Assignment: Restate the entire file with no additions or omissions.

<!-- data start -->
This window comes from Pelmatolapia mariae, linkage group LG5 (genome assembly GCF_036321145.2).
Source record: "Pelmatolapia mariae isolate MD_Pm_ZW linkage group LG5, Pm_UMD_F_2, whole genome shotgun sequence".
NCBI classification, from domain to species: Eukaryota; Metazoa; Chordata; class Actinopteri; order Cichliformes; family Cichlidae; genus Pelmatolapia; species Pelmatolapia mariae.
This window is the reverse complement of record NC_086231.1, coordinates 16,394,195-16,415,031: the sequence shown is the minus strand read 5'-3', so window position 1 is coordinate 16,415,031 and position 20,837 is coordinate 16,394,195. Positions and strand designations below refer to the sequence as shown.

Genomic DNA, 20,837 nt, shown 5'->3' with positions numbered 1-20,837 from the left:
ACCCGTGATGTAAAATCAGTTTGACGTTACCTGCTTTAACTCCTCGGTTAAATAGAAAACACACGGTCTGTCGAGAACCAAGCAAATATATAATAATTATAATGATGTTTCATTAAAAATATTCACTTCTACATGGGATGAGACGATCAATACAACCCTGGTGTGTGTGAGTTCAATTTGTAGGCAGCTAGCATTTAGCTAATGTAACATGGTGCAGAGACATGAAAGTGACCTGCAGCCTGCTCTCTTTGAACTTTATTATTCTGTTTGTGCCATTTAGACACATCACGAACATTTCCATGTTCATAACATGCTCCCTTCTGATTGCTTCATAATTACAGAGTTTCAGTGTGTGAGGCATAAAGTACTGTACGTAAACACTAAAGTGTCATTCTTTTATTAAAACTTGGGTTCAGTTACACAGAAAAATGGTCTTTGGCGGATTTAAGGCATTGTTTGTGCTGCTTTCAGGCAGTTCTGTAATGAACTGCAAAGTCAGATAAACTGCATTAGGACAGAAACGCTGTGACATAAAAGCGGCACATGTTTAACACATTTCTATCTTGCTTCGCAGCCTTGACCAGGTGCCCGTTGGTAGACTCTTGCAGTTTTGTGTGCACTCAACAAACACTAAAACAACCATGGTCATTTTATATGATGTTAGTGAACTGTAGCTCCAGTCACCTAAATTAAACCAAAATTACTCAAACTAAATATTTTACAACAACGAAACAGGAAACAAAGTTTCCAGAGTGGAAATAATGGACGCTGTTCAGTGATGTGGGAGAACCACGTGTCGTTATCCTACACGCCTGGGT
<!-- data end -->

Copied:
This window comes from Pelmatolapia mariae, linkage group LG5 (genome assembly GCF_036321145.2).
Source record: "Pelmatolapia mariae isolate MD_Pm_ZW linkage group LG5, Pm_UMD_F_2, whole genome shotgun sequence".
NCBI classification, from domain to species: Eukaryota; Metazoa; Chordata; class Actinopteri; order Cichliformes; family Cichlidae; genus Pelmatolapia; species Pelmatolapia mariae.
This window is the reverse complement of record NC_086231.1, coordinates 16,394,195-16,415,031: the sequence shown is the minus strand read 5'-3', so window position 1 is coordinate 16,415,031 and position 20,837 is coordinate 16,394,195. Positions and strand designations below refer to the sequence as shown.

Genomic DNA, 20,837 nt, shown 5'->3' with positions numbered 1-20,837 from the left:
ACCCGTGATGTAAAATCAGTTTGACGTTACCTGCTTTAACTCCTCGGTTAAATAGAAAACACACGGTCTGTCGAGAACCAAGCAAATATATAATAATTATAATGATGTTTCATTAAAAATATTCACTTCTACATGGGATGAGACGATCAATACAACCCTGGTGTGTGTGAGTTCAATTTGTAGGCAGCTAGCATTTAGCTAATGTAACATGGTGCAGAGACATGAAAGTGACCTGCAGCCTGCTCTCTTTGAACTTTATTATTCTGTTTGTGCCATTTAGACACATCACGAACATTTCCATGTTCATAACATGCTCCCTTCTGATTGCTTCATAATTACAGAGTTTCAGTGTGTGAGGCATAAAGTACTGTACGTAAACACTAAAGTGTCATTCTTTTATTAAAACTTGGGTTCAGTTACACAGAAAAATGGTCTTTGGCGGATTTAAGGCATTGTTTGTGCTGCTTTCAGGCAGTTCTGTAATGAACTGCAAAGTCAGATAAACTGCATTAGGACAGAAACGCTGTGACATAAAAGCGGCACATGTTTAACACATTTCTATCTTGCTTCGCAGCCTTGACCAGGTGCCCGTTGGTAGACTCTTGCAGTTTTGTGTGCACTCAACAAACACTAAAACAACCATGGTCATTTTATATGATGTTAGTGAACTGTAGCTCCAGTCACCTAAATTAAACCAAAATTACTCAAACTAAATATTTTACAACAACGAAACAGGAAACAAAGTTTCCAGAGTGGAAATAATGGACGCTGTTCAGTGATGTGGGAGAACCACGTGTCGTTATCCTACACGCCTGGGT